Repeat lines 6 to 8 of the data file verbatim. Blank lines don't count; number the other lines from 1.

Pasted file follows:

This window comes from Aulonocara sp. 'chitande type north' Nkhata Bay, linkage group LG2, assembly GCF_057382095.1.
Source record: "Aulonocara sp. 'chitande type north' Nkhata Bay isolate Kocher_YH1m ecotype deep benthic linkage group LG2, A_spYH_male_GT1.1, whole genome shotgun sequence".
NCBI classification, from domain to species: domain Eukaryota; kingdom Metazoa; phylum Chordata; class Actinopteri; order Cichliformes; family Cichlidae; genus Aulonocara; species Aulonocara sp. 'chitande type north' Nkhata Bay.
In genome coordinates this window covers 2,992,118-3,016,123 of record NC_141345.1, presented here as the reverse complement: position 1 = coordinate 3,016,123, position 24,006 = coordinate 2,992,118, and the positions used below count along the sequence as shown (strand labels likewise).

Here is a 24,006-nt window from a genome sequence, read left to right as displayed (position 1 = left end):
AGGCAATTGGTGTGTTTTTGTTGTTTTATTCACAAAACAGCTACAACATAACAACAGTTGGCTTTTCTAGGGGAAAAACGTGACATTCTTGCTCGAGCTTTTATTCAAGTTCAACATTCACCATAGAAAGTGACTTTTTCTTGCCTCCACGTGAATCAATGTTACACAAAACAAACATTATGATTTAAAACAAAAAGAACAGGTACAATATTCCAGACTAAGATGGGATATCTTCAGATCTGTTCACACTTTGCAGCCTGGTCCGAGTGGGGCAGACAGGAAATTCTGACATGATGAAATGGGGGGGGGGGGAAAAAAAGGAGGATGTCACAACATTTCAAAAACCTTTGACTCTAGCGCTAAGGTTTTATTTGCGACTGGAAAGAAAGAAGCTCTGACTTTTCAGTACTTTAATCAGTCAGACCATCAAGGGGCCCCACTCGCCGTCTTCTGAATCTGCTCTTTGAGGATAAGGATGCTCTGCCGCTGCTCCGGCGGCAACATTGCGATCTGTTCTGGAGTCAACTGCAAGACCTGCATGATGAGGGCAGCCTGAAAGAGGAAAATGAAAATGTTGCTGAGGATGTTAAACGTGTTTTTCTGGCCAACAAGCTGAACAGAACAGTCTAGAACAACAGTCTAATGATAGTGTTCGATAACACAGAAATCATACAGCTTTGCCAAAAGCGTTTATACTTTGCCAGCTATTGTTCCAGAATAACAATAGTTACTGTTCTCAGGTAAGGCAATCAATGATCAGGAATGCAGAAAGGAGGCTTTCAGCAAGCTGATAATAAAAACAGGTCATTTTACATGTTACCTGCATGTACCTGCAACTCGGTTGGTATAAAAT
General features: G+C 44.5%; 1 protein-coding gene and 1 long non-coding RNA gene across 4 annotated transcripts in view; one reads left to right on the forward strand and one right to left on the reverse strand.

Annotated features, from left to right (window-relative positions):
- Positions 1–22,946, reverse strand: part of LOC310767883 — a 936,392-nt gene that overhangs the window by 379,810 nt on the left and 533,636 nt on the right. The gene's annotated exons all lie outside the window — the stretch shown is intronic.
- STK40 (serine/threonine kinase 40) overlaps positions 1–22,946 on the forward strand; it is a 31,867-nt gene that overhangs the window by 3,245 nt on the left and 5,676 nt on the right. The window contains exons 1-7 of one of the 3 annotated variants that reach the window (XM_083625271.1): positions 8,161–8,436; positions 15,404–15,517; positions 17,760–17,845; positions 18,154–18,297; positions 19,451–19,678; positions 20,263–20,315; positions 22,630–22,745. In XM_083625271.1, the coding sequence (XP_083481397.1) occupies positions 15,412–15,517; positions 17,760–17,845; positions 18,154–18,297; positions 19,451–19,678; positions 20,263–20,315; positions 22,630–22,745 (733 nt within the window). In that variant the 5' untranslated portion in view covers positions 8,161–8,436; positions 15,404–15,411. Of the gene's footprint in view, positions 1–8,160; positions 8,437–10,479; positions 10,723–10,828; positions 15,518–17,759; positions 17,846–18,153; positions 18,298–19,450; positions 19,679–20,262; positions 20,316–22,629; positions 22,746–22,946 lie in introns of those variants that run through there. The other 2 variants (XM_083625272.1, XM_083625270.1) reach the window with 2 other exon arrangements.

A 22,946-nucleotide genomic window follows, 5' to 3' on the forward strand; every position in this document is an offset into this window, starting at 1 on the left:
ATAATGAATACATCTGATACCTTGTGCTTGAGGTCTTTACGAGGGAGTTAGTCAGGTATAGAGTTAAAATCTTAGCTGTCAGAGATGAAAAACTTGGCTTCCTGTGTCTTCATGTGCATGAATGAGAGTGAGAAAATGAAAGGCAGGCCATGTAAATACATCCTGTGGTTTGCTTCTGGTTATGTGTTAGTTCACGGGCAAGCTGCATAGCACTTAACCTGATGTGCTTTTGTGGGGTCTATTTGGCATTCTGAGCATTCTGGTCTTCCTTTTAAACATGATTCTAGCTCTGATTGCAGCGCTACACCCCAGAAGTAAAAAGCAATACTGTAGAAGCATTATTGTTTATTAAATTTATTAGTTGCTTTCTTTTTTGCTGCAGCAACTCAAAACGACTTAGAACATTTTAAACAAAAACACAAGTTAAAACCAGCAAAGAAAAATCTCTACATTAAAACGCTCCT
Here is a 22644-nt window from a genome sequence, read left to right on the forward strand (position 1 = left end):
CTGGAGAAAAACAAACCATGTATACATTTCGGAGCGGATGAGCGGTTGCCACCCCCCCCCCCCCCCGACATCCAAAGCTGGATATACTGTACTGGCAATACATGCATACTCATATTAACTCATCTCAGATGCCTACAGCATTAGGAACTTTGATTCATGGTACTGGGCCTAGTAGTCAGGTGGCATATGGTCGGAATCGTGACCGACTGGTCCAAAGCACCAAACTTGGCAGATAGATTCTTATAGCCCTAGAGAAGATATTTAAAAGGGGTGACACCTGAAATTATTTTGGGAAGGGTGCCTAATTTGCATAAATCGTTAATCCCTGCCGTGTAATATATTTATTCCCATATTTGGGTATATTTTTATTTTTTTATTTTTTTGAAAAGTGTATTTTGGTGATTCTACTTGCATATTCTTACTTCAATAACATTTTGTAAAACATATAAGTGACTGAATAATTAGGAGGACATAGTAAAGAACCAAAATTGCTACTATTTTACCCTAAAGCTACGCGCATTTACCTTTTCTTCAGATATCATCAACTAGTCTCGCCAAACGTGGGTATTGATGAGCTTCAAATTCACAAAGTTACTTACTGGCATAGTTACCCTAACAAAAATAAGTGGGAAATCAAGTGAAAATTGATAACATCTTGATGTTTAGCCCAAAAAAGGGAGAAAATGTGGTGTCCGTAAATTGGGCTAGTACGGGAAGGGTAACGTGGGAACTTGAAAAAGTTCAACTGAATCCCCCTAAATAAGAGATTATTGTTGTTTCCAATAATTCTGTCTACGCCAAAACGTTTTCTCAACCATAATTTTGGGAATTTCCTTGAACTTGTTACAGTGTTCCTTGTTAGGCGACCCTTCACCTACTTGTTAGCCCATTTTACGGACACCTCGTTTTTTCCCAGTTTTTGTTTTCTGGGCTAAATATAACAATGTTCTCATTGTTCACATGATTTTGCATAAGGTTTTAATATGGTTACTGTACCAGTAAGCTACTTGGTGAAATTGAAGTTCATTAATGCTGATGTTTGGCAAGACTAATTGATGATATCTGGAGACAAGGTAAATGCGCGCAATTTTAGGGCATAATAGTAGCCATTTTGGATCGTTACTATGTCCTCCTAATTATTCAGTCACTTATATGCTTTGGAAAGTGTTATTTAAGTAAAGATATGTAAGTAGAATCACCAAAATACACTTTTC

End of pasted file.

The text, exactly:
AGGCAATTGGTGTGTTTTTGTTGTTTTATTCACAAAACAGCTACAACATAACAACAGTTGGCTTTTCTAGGGGAAAAACGTGACATTCTTGCTCGAGCTTTTATTCAAGTTCAACATTCACCATAGAAAGTGACTTTTTCTTGCCTCCACGTGAATCAATGTTACACAAAACAAACATTATGATTTAAAACAAAAAGAACAGGTACAATATTCCAGACTAAGATGGGATATCTTCAGATCTGTTCACACTTTGCAGCCTGGTCCGAGTGGGGCAGACAGGAAATTCTGACATGATGAAATGGGGGGGGGGGGAAAAAAAGGAGGATGTCACAACATTTCAAAAACCTTTGACTCTAGCGCTAAGGTTTTATTTGCGACTGGAAAGAAAGAAGCTCTGACTTTTCAGTACTTTAATCAGTCAGACCATCAAGGGGCCCCACTCGCCGTCTTCTGAATCTGCTCTTTGAGGATAAGGATGCTCTGCCGCTGCTCCGGCGGCAACATTGCGATCTGTTCTGGAGTCAACTGCAAGACCTGCATGATGAGGGCAGCCTGAAAGAGGAAAATGAAAATGTTGCTGAGGATGTTAAACGTGTTTTTCTGGCCAACAAGCTGAACAGAACAGTCTAGAACAACAGTCTAATGATAGTGTTCGATAACACAGAAATCATACAGCTTTGCCAAAAGCGTTTATACTTTGCCAGCTATTGTTCCAGAATAACAATAGTTACTGTTCTCAGGTAAGGCAATCAATGATCAGGAATGCAGAAAGGAGGCTTTCAGCAAGCTGATAATAAAAACAGGTCATTTTACATGTTACCTGCATGTACCTGCAACTCGGTTGGTATAAAAT
General features: G+C 44.5%; 1 protein-coding gene and 1 long non-coding RNA gene across 4 annotated transcripts in view; one reads left to right on the forward strand and one right to left on the reverse strand.

Annotated features, from left to right (window-relative positions):